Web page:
According to results recently presented at the 2006 annual San Antonio Breast Cancer Symposium, Aromasin® (exemestane) and Faslodex® (fulvestrant) demonstrate similar efficacy and safety among postmenopausal women who have previously been treated with non-steroidal aromatase inhibitors.
Aromatase inhibitors are drugs that block the production of estrogen. They suppress estrogen levels in postmenopausal women and can slow or stop the growth of estrogen-dependent breast cancer.
Based on how they work, aromatase inhibitors are classified as either steroidal or non-steroidal. Arimidex® (anastrozole) and Femara® (letrozole) are non-steroidal aromatase inhibitors. Aromasin is a steroidal aromatase inhibitor. There is some evidence that patients who stop responding to one type of aromatase inhibitor may respond to the other type.
Faslodex is another type of hormonal therapy drug.Faslodex binds to estrogen receptors so that estrogen is crowded out and no longer able to bind to the receptors. In addition, Faslodex degrades the estrogen receptors to which it is bound. Both of these mechanisms prevent cancer cells from accessing enough estrogen for cellular growth and replication.
To assess the effects of Aromasin and Faslodex in women who have stopped responding to treatment with a non-steroidal aromatase inhibitor, researchers from the United States, Canada, and Europe recently conducted a Phase III clinical trial known as the EFFECT trial.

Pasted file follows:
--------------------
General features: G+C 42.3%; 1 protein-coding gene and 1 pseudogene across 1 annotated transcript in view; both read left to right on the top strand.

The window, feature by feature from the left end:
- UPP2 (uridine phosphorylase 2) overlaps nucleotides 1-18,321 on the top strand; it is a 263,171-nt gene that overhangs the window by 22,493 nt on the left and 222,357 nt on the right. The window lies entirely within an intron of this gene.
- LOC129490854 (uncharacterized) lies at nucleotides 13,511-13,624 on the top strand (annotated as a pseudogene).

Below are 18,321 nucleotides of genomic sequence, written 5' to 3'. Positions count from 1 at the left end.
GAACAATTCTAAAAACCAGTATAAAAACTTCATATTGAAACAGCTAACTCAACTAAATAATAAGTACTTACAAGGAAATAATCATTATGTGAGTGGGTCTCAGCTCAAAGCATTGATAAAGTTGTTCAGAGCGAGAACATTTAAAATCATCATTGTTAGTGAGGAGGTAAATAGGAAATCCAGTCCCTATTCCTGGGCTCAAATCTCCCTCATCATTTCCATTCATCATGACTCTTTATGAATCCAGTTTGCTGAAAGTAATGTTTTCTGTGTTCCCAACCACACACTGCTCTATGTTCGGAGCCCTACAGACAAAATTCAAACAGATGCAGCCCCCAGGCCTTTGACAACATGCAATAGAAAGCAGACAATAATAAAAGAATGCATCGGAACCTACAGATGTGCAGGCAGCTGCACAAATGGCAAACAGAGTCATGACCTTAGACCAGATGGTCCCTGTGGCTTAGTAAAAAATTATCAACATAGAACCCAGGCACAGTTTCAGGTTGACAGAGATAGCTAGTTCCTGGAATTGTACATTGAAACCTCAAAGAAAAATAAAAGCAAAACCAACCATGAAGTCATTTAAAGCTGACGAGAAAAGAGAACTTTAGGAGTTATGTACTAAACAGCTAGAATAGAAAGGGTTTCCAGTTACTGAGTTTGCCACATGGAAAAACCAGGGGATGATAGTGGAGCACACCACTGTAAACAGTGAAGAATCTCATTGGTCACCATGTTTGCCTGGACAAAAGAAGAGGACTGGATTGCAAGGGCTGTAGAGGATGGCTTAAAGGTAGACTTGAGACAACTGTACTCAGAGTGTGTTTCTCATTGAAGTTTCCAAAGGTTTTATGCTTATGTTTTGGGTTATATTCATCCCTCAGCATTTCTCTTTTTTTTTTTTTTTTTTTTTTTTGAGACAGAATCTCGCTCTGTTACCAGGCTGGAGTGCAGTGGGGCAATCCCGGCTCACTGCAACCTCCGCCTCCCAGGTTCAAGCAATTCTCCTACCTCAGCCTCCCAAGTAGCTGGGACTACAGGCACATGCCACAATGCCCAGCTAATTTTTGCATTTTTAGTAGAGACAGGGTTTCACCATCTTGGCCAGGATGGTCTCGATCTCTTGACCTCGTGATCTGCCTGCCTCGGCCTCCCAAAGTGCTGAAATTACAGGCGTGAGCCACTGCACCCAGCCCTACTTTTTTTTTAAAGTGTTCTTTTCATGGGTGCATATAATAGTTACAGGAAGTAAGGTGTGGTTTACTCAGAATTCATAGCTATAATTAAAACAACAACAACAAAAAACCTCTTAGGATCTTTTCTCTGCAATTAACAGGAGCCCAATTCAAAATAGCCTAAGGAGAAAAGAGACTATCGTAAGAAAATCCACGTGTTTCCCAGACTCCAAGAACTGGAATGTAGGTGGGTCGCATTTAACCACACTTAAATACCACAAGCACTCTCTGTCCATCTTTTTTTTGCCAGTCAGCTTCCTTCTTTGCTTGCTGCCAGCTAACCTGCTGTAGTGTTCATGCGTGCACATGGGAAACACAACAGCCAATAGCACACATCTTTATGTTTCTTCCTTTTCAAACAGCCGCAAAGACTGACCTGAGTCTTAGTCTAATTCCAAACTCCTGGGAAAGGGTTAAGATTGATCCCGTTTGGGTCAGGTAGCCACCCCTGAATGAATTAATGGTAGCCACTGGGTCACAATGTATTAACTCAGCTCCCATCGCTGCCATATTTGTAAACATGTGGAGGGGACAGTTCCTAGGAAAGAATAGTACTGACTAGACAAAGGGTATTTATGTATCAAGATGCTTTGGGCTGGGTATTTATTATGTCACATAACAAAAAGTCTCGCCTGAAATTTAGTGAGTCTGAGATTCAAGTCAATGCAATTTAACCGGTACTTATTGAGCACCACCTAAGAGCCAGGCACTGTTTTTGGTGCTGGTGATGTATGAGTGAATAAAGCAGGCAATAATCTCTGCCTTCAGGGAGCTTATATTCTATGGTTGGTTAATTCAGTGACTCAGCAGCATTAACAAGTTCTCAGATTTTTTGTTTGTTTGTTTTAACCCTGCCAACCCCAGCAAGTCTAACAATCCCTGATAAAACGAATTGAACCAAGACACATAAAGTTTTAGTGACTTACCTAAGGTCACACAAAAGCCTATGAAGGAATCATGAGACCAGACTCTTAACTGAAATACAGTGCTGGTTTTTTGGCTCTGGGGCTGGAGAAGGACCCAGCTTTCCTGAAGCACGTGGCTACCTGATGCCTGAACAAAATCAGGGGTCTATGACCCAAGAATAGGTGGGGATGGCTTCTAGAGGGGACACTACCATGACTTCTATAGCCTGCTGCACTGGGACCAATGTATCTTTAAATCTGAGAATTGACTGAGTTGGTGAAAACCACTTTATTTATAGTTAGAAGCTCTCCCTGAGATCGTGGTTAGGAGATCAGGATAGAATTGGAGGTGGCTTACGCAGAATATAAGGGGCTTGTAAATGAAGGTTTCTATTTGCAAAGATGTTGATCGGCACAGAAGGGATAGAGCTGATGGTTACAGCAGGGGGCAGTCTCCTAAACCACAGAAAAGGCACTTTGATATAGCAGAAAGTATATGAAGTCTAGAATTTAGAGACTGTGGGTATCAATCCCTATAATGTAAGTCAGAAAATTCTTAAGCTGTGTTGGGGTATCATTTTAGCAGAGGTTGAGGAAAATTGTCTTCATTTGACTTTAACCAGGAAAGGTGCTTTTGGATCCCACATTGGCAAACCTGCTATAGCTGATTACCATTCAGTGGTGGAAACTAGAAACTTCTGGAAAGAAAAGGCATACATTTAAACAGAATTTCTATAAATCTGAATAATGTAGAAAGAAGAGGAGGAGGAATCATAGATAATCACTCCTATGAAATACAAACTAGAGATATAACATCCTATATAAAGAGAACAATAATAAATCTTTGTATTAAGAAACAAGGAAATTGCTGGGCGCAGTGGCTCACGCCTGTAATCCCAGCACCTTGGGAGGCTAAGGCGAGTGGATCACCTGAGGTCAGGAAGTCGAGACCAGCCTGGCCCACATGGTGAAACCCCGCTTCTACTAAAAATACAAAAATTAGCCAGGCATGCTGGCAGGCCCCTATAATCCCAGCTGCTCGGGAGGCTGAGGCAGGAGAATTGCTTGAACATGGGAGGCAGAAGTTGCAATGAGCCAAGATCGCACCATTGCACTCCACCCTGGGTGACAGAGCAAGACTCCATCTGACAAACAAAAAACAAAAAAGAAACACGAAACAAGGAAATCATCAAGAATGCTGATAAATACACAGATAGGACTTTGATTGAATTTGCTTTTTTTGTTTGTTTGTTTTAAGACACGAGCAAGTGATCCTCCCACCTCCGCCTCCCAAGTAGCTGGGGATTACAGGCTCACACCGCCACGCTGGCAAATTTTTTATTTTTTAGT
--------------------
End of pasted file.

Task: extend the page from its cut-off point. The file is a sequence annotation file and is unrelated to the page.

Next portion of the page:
The study included nearly 700 postmenopausal women with hormone receptor-positive, advanced breast cancer that worsened or recurred during or shortly after treatment with a non-steroidal aromatase inhibitor.
- Time to cancer progression was 3.7 months in both treatment groups.
- A reduction in detectable cancer occurred in 6.7% of patients treated with Aromasin and 7.4% of patients treated with Faslodex.
- There were no significant differences between treatment groups in treatment safety or adverse treatment effects.
The researchers concluded that either Aromasin or Faslodex may be used in postmenopausal women with hormone-positive, advanced breast cancer who have received prior treatment with a non-steroidal aromatase inhibitor. There do not appear to be any significant differences between these two agents in this patient population.
Reference: Gradishar W, Chia S, Piccart-Gebhart J, et al. Fulvestrant versus exemestane following prior non-steroidal aromatase inhibitor therapy: first results from EFECT, a randomized, Phase III trial in postmenopausal women with advanced breast cancer. Proceedings from the 2006 annual San Antonio Breast Cancer Symposium. Oral presentation December 15, 2006. Abstract #12.